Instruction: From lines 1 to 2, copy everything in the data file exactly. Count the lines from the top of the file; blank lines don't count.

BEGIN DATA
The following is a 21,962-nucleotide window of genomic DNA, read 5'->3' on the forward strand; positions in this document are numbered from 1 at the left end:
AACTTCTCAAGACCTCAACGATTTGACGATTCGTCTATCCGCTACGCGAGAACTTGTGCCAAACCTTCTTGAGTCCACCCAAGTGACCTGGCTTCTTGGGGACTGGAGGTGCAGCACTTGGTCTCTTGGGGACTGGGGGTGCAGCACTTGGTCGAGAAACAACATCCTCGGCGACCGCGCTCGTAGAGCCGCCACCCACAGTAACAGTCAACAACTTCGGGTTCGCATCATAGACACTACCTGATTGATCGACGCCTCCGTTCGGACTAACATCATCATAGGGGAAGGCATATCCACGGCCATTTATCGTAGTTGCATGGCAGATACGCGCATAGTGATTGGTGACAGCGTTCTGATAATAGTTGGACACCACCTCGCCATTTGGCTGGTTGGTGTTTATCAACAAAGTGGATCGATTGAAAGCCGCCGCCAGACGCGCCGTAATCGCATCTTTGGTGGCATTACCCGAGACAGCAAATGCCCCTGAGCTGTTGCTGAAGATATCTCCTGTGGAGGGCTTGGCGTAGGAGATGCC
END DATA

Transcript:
The following is a 21,962-nucleotide window of genomic DNA, read 5'->3' on the forward strand; positions in this document are numbered from 1 at the left end:
AACTTCTCAAGACCTCAACGATTTGACGATTCGTCTATCCGCTACGCGAGAACTTGTGCCAAACCTTCTTGAGTCCACCCAAGTGACCTGGCTTCTTGGGGACTGGAGGTGCAGCACTTGGTCTCTTGGGGACTGGGGGTGCAGCACTTGGTCGAGAAACAACATCCTCGGCGACCGCGCTCGTAGAGCCGCCACCCACAGTAACAGTCAACAACTTCGGGTTCGCATCATAGACACTACCTGATTGATCGACGCCTCCGTTCGGACTAACATCATCATAGGGGAAGGCATATCCACGGCCATTTATCGTAGTTGCATGGCAGATACGCGCATAGTGATTGGTGACAGCGTTCTGATAATAGTTGGACACCACCTCGCCATTTGGCTGGTTGGTGTTTATCAACAAAGTGGATCGATTGAAAGCCGCCGCCAGACGCGCCGTAATCGCATCTTTGGTGGCATTACCCGAGACAGCAAATGCCCCTGAGCTGTTGCTGAAGATATCTCCTGTGGAGGGCTTGGCGTAGGAGATGCC